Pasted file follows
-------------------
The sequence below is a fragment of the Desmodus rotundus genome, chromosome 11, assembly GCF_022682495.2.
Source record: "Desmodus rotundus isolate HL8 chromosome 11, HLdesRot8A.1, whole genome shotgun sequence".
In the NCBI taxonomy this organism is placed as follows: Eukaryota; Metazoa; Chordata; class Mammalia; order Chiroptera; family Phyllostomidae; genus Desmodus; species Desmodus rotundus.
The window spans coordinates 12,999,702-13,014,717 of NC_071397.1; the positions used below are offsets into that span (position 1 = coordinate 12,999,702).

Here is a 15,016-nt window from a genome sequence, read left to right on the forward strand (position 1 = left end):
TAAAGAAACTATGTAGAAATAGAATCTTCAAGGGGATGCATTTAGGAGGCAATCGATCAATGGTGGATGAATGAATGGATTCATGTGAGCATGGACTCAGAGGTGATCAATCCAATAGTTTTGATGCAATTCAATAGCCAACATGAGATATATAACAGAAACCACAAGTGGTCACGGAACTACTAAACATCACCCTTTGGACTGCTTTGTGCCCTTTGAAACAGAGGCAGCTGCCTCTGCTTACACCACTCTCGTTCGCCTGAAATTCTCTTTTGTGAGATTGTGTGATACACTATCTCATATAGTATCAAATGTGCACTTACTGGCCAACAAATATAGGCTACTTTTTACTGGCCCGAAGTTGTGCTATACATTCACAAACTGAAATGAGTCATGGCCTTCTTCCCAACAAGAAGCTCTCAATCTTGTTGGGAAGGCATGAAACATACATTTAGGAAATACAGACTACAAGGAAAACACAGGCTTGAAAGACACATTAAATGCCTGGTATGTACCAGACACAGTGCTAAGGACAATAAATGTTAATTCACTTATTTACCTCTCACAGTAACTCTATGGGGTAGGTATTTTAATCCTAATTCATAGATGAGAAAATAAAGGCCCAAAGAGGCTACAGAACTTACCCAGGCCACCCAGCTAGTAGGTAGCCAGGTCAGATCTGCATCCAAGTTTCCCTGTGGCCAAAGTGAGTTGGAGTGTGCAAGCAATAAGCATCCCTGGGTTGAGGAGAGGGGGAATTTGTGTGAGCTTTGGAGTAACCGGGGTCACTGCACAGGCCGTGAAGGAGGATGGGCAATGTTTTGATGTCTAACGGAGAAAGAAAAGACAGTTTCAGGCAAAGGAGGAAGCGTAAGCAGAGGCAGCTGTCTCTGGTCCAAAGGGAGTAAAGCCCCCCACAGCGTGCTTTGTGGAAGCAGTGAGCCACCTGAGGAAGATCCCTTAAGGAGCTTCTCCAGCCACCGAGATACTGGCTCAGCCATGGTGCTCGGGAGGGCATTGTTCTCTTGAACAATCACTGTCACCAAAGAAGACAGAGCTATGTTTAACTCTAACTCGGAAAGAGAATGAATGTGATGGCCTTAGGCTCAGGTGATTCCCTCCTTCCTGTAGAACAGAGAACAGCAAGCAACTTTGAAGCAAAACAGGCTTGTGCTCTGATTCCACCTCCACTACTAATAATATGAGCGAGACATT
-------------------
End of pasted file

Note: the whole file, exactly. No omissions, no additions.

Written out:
The sequence below is a fragment of the Desmodus rotundus genome, chromosome 11, assembly GCF_022682495.2.
Source record: "Desmodus rotundus isolate HL8 chromosome 11, HLdesRot8A.1, whole genome shotgun sequence".
In the NCBI taxonomy this organism is placed as follows: Eukaryota; Metazoa; Chordata; class Mammalia; order Chiroptera; family Phyllostomidae; genus Desmodus; species Desmodus rotundus.
The window spans coordinates 12,999,702-13,014,717 of NC_071397.1; the positions used below are offsets into that span (position 1 = coordinate 12,999,702).

Here is a 15,016-nt window from a genome sequence, read left to right on the forward strand (position 1 = left end):
TAAAGAAACTATGTAGAAATAGAATCTTCAAGGGGATGCATTTAGGAGGCAATCGATCAATGGTGGATGAATGAATGGATTCATGTGAGCATGGACTCAGAGGTGATCAATCCAATAGTTTTGATGCAATTCAATAGCCAACATGAGATATATAACAGAAACCACAAGTGGTCACGGAACTACTAAACATCACCCTTTGGACTGCTTTGTGCCCTTTGAAACAGAGGCAGCTGCCTCTGCTTACACCACTCTCGTTCGCCTGAAATTCTCTTTTGTGAGATTGTGTGATACACTATCTCATATAGTATCAAATGTGCACTTACTGGCCAACAAATATAGGCTACTTTTTACTGGCCCGAAGTTGTGCTATACATTCACAAACTGAAATGAGTCATGGCCTTCTTCCCAACAAGAAGCTCTCAATCTTGTTGGGAAGGCATGAAACATACATTTAGGAAATACAGACTACAAGGAAAACACAGGCTTGAAAGACACATTAAATGCCTGGTATGTACCAGACACAGTGCTAAGGACAATAAATGTTAATTCACTTATTTACCTCTCACAGTAACTCTATGGGGTAGGTATTTTAATCCTAATTCATAGATGAGAAAATAAAGGCCCAAAGAGGCTACAGAACTTACCCAGGCCACCCAGCTAGTAGGTAGCCAGGTCAGATCTGCATCCAAGTTTCCCTGTGGCCAAAGTGAGTTGGAGTGTGCAAGCAATAAGCATCCCTGGGTTGAGGAGAGGGGGAATTTGTGTGAGCTTTGGAGTAACCGGGGTCACTGCACAGGCCGTGAAGGAGGATGGGCAATGTTTTGATGTCTAACGGAGAAAGAAAAGACAGTTTCAGGCAAAGGAGGAAGCGTAAGCAGAGGCAGCTGTCTCTGGTCCAAAGGGAGTAAAGCCCCCCACAGCGTGCTTTGTGGAAGCAGTGAGCCACCTGAGGAAGATCCCTTAAGGAGCTTCTCCAGCCACCGAGATACTGGCTCAGCCATGGTGCTCGGGAGGGCATTGTTCTCTTGAACAATCACTGTCACCAAAGAAGACAGAGCTATGTTTAACTCTAACTCGGAAAGAGAATGAATGTGATGGCCTTAGGCTCAGGTGATTCCCTCCTTCCTGTAGAACAGAGAACAGCAAGCAACTTTGAAGCAAAACAGGCTTGTGCTCTGATTCCACCTCCACTACTAATAATATGAGCGAGACATT